Fringe Association is a must read blog that I greatly admire and have followed for several years.  It was through Karen Templer's creative explorations that I found the inspiration that was to become Craftstitute.  It's been fun to watch where she goes with her knitting - we are radically different in our approach to learning handcraft skills.  I greatly admire her methodical skill building, while never having the patience to do anything but jump in with both feet and learn as I go.

She is also looking at the world of fast fashion and requesting off that train to nowhere.  Recently, she linked to a video called "Unravel," which tells in beautiful colors and the lilting intonations of the Indian women who work in the factories what happens to our unwanted clothing.  It is quite stunning, the industry that has been created out of western nations' clothing addiction.  But what was truly interesting was hearing the rationalization of the Indian women for why Westerners have and discard so many clothes.  "Maybe they don't have enough water to wash them," one woman generously posited as she sat among the mounds of scraps.  

I love clothes.  I really do, but I don't particularly care for shopping, mostly because I don't like what the fashion industry is offering.  Skinny jeans?  Dangerous to your health and mostly unflattering.  Spanx?  Hahahahahaha.  Also dangerous.  And what about the stuff that escapes?  And the unrealistic body images that the fashion industry is selling us?  See Spanx, above.

I wish I had embraced sewing as a teenager.  It simply never occurred to me to make the clothes that I wanted then, which were vintage and flapperish and very difficult to find.  Now, I think about clothes before I make them because it is a consuming process to select a pattern and fabric, to spend the time cutting and pressing and sewing and finishing a garment that becomes a part of your everyday wardrobe.  The deliberation is part of the joy in making something, and it feels good to take time to weigh decisions.  A print might speak to you while on the bolt, but is that print something you will actually wear?  Can a pattern be amended to skim over more generous curves?  Should it be?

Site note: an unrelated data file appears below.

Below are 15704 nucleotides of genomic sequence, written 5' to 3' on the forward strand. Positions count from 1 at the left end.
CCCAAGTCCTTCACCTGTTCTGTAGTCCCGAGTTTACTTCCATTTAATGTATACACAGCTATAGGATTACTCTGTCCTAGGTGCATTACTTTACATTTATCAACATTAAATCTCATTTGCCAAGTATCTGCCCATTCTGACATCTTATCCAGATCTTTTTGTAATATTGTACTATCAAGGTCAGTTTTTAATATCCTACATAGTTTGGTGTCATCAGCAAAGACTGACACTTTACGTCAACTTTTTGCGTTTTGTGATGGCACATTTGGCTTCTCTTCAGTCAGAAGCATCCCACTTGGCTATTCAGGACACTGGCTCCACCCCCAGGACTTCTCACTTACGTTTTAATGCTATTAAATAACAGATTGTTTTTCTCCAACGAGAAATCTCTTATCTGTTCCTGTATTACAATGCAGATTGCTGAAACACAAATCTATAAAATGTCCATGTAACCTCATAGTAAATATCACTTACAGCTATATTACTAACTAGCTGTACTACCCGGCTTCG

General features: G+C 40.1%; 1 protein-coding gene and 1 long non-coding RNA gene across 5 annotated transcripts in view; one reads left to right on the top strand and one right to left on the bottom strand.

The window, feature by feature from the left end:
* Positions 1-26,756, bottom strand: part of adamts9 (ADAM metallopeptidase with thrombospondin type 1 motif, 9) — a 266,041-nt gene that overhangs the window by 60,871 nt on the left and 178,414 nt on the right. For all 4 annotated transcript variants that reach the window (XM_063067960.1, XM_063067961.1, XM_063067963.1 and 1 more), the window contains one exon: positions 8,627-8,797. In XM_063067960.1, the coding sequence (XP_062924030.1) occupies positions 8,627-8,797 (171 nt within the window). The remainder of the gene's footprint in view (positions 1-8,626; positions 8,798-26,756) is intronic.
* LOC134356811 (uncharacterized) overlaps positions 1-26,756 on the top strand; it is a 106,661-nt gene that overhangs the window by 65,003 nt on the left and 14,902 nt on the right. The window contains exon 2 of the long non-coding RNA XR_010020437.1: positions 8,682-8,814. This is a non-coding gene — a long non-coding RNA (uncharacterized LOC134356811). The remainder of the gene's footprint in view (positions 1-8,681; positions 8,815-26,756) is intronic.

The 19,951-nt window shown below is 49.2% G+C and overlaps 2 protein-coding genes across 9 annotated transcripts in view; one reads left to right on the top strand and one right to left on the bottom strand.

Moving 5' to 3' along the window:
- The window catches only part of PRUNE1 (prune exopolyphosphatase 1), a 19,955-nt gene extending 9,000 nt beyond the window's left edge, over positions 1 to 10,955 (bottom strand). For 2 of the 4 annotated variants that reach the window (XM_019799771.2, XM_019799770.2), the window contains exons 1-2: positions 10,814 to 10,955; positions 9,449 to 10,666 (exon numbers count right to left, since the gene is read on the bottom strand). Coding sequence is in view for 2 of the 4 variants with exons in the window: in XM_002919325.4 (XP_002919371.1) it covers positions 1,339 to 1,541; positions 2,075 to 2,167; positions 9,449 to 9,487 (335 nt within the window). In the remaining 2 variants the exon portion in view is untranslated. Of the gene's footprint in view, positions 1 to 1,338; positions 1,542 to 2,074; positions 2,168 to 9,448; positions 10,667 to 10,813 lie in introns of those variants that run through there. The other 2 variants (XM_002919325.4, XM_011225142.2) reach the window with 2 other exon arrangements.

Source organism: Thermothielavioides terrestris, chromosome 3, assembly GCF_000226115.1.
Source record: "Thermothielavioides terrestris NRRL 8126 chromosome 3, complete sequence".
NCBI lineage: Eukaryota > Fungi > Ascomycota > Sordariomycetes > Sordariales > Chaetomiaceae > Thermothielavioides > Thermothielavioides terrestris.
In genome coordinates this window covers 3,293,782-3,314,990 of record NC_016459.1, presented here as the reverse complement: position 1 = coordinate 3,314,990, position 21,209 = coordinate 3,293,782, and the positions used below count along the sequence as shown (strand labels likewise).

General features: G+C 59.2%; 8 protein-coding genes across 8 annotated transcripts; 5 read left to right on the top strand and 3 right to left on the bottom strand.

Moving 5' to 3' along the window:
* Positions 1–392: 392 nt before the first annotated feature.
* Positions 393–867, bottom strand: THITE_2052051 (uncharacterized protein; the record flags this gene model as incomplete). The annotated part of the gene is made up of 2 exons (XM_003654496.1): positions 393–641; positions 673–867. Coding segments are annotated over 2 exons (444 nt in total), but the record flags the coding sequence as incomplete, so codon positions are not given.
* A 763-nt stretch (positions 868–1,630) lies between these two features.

Recently, a friend of ours built a canoe.  He documented the process on Facebook, the failures as well as the successes, and it was such a rich community experience as he mused publicly about how to proceed.  We got to be a special part of the action when he took the block printing class and printed the canvas prior to stretching it over the skeleton of the boat.  It was something we don't get to do so much anymore, watch someone build something from nothing with their own hands.  It's part of why I love knitting so much, watching a project start from an idea, a bunch of yarn, and some needles, and slowly evolve into a beautiful finished object - a sweater, a hat, a scarf, a blanket - from the work of someone's hands.

We plan to offer more upcycling classes and opportunities, so keep an eye out for those as we move into summer.  One more day of school!